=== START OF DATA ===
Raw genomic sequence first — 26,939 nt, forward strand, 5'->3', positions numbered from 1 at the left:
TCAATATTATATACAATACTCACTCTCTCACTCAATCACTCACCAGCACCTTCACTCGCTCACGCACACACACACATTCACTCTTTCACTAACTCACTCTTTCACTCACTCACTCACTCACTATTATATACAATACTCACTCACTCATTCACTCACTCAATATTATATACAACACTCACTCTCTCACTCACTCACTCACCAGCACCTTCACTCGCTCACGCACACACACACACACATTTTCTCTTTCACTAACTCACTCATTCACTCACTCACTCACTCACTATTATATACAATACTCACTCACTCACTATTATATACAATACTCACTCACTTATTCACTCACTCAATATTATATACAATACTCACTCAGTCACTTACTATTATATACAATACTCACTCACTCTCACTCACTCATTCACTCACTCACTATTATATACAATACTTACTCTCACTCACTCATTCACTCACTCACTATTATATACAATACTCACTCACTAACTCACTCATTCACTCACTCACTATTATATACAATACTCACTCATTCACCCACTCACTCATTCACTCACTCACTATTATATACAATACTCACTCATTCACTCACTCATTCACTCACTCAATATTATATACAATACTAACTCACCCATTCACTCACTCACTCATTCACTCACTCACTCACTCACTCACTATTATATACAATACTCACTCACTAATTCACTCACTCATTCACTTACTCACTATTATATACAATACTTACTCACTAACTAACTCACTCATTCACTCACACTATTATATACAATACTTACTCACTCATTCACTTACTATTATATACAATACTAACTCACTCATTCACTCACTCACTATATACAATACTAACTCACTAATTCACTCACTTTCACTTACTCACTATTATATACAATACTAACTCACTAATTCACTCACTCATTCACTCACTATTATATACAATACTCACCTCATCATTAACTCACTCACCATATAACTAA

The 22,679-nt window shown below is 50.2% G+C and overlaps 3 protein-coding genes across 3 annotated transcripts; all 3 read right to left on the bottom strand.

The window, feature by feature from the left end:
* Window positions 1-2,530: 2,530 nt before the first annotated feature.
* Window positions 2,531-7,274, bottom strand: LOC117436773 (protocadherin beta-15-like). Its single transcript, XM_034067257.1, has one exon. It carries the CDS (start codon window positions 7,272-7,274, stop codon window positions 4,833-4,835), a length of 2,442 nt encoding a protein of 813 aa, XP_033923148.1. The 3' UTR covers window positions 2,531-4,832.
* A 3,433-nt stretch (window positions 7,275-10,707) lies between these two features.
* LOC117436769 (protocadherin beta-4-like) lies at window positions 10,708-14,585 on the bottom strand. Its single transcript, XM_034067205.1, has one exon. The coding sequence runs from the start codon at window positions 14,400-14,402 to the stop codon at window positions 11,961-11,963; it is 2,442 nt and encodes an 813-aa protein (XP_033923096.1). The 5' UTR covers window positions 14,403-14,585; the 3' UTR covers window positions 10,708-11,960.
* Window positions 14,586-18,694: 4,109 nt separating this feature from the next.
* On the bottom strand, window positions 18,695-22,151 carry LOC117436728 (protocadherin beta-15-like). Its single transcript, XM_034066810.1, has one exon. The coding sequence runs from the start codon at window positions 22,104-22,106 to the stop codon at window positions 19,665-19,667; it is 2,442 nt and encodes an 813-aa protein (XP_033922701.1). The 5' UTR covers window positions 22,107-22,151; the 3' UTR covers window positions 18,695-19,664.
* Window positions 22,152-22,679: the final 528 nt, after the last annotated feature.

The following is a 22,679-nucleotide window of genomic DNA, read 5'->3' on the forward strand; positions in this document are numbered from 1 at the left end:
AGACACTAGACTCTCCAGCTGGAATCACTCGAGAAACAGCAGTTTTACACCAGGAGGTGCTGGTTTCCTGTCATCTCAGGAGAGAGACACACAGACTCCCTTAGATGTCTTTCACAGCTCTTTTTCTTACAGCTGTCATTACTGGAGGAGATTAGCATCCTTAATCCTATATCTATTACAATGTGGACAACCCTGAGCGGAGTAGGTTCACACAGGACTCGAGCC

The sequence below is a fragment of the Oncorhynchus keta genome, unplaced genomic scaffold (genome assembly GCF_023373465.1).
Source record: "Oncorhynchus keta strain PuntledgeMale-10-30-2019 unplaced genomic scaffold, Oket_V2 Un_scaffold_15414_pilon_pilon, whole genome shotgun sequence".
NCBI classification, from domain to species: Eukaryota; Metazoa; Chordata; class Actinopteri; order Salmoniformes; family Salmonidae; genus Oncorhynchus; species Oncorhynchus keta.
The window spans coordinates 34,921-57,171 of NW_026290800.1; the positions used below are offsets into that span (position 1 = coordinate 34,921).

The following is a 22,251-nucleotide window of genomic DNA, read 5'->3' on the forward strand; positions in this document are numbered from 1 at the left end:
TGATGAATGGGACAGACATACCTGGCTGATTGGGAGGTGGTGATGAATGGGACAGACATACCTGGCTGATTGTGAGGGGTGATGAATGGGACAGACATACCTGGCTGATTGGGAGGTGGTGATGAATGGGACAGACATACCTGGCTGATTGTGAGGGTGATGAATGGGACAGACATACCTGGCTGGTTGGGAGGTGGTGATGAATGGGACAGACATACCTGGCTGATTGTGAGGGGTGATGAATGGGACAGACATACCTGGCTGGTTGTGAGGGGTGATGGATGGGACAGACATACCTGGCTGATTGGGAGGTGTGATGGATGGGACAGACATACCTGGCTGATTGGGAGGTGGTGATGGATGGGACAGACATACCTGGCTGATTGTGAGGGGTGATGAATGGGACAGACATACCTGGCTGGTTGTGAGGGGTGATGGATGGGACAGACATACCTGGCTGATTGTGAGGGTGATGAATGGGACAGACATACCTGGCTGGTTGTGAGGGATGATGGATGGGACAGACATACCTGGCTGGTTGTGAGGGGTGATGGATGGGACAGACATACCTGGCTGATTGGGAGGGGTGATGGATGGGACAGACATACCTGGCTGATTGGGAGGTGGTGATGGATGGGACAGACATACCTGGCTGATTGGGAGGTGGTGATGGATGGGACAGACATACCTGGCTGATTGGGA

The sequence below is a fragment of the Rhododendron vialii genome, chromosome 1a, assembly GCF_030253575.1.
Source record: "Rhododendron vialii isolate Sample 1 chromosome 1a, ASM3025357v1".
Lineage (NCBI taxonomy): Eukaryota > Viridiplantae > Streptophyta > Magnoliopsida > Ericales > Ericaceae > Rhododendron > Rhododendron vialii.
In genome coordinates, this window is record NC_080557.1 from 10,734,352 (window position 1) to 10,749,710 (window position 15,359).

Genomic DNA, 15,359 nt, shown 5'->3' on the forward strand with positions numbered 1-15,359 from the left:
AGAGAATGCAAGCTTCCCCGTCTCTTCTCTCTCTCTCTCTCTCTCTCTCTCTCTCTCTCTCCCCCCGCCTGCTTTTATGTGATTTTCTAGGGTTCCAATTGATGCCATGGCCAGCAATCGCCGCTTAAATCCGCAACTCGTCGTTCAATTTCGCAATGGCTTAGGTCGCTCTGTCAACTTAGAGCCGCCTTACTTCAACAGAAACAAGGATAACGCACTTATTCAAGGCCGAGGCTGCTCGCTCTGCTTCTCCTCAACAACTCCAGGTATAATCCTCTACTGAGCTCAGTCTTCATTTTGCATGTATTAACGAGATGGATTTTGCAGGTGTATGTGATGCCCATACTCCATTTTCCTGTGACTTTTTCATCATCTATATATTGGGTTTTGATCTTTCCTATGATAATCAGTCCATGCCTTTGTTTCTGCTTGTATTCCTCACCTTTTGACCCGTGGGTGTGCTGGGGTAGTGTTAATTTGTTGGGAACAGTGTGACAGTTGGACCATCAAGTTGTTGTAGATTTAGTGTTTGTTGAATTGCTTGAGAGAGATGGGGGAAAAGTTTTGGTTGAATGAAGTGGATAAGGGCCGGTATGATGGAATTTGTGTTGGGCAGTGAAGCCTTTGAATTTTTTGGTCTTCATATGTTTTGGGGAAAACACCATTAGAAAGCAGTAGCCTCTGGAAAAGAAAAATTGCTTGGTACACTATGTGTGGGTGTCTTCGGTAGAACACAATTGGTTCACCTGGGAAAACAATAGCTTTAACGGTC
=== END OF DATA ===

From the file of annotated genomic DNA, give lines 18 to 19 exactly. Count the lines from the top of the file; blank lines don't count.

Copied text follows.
The following is a 22,251-nucleotide window of genomic DNA, read 5'->3' on the forward strand; positions in this document are numbered from 1 at the left end:
TGATGAATGGGACAGACATACCTGGCTGATTGGGAGGTGGTGATGAATGGGACAGACATACCTGGCTGATTGTGAGGGGTGATGAATGGGACAGACATACCTGGCTGATTGGGAGGTGGTGATGAATGGGACAGACATACCTGGCTGATTGTGAGGGTGATGAATGGGACAGACATACCTGGCTGGTTGGGAGGTGGTGATGAATGGGACAGACATACCTGGCTGATTGTGAGGGGTGATGAATGGGACAGACATACCTGGCTGGTTGTGAGGGGTGATGGATGGGACAGACATACCTGGCTGATTGGGAGGTGTGATGGATGGGACAGACATACCTGGCTGATTGGGAGGTGGTGATGGATGGGACAGACATACCTGGCTGATTGTGAGGGGTGATGAATGGGACAGACATACCTGGCTGGTTGTGAGGGGTGATGGATGGGACAGACATACCTGGCTGATTGTGAGGGTGATGAATGGGACAGACATACCTGGCTGGTTGTGAGGGATGATGGATGGGACAGACATACCTGGCTGGTTGTGAGGGGTGATGGATGGGACAGACATACCTGGCTGATTGGGAGGGGTGATGGATGGGACAGACATACCTGGCTGATTGGGAGGTGGTGATGGATGGGACAGACATACCTGGCTGATTGGGAGGTGGTGATGGATGGGACAGACATACCTGGCTGATTGGGA